I'm not a fan of the taste of the water from the sink, so I grumbled a little and then made some tea.
I got my tea and sat down to work on some homework, when an image flashed in my mind. It looked a little something like this:
All of a sudden I began remembering the tiny little hands at Jireh Orphanage that filled up these yellow jugs of water for everyone in their "house" (I'm not entirely sure that I would consider their tiny little cement buildings a house, but they did, so we will call it that). The cistern that collects rain water had gone dry and this was all they had to get fresh water. Each jug took about forty five minutes to an hour to fill, and there were over 200 children that needed water to drink, bathe, and cook.
Since when did I become so spoiled that I can't even drink a glass of tap water?
Yesterday morning I was eating a piece of bread that had gone slightly stale, and in my typical picky way I made a look of disgust and got ready to throw it in the trash.
Just as the slice was about to meet its doom, another image flashed through my head.
I don't have a picture, but I can tell you the story and I think it will be just as good:
While still in Uganda last April, we had spent the entire day walking at Bethany Village. When we made it back to the mainland, we grabbed our sandwiches that we had packed and we devoured them.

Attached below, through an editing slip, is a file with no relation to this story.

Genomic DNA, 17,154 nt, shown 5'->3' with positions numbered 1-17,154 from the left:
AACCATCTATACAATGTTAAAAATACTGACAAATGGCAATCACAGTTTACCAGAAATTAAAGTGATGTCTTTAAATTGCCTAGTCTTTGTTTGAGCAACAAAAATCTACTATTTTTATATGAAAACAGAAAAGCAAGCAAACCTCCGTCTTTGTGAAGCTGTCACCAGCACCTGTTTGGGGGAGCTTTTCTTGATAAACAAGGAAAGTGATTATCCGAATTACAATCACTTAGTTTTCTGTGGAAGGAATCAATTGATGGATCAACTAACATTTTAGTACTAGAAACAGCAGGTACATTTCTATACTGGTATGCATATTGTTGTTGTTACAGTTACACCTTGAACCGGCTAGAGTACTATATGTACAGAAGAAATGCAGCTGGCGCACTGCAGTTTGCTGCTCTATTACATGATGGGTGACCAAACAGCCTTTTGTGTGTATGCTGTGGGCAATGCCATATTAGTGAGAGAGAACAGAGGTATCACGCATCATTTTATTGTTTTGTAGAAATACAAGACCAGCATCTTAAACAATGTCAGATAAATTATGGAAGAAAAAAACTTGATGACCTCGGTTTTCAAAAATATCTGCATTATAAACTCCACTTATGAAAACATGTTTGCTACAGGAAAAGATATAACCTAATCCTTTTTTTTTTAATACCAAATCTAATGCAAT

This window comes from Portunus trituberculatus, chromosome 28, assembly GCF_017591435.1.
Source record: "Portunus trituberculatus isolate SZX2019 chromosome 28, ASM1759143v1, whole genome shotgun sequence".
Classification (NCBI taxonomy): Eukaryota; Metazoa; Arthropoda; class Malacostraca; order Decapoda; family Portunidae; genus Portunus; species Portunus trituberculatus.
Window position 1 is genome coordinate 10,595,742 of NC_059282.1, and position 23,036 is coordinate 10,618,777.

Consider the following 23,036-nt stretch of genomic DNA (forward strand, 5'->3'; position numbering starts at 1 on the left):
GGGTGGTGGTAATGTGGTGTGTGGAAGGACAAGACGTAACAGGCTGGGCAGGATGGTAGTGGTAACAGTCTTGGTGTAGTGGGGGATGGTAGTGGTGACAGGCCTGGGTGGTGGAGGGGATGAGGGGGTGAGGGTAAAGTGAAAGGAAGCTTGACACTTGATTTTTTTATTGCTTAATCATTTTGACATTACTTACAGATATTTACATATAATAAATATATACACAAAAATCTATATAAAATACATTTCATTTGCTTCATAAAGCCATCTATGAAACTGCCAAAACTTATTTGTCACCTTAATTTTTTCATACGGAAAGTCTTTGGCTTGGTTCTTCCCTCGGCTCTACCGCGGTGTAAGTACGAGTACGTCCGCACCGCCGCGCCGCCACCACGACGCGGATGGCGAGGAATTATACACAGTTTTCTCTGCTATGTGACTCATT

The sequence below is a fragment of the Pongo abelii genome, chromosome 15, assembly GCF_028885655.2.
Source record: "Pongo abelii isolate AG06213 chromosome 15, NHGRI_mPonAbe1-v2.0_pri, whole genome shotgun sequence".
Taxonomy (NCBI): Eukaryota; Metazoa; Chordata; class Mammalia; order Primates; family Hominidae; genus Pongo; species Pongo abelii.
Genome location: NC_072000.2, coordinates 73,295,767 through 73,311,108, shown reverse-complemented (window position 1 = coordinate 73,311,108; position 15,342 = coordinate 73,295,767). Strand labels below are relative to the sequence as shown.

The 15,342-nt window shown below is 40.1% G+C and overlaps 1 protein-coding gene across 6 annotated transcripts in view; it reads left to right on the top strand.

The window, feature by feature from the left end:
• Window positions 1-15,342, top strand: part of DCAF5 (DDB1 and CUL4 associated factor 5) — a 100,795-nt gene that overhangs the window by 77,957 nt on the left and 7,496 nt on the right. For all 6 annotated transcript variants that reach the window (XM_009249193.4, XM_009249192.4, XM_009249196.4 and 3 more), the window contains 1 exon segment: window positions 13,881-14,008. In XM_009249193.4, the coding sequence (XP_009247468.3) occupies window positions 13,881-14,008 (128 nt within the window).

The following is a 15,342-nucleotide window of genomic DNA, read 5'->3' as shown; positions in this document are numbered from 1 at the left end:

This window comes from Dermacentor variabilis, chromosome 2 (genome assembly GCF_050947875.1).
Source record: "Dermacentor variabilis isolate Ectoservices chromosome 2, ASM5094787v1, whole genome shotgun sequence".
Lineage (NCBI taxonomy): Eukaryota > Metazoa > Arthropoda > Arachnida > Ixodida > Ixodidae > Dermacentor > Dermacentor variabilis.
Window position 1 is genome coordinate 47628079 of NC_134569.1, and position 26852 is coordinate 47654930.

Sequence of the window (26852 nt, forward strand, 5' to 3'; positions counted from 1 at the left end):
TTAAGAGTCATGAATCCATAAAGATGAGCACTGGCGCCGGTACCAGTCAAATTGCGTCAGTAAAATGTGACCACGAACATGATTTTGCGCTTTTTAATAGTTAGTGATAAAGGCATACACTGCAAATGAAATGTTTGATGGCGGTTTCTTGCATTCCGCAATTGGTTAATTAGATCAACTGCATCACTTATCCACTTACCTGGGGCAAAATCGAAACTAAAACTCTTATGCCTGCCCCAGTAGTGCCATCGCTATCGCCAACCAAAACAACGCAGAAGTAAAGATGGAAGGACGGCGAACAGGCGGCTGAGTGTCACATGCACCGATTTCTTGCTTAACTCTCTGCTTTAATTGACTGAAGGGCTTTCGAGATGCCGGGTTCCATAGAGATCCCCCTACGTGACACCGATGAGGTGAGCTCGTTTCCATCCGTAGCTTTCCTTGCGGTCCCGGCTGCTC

In the bottom of the bag were two pieces of bread. We hadn't had enough meat for another sandwich so we had simply put mayonnaise and mustard on it, incase someone got really hungry.
The kids from the village played around us as we ate, but one little boy sat a few feet away just staring.
As we finished our meal, my friend got ready to throw things away and I grabbed the extra pieces of bread with mayonnaise and mustard and I motioned to the boy.
His eyes lit up and he came flying towards us.
He'd been waiting for a bite, and now all I had to offer him was two pieces of bread with no meat.
I kicked myself for not offering him my sandwich, but he didn't seem the least bit upset. In fact, he grabbed the bread, bowed his head, and ran off.
I thought he'd run off and scarf the bread down, but what I saw, instead, is something I will never forget.
The little boy ran over to his friends and starting dividing up the bread so that they could each have a piece.
They all jumped and giggled with joy and looked over at us, smiling and waving and thankful for a few pieces of bread.
Since when did I become so spoiled that I need to throw away a slightly stale piece of bread?
Today, I'm choosing to be thankful for the incredible blessings that have been laid in my lap. How can you not be thankful when you remember the tiny little faces like these that were thankful for so little: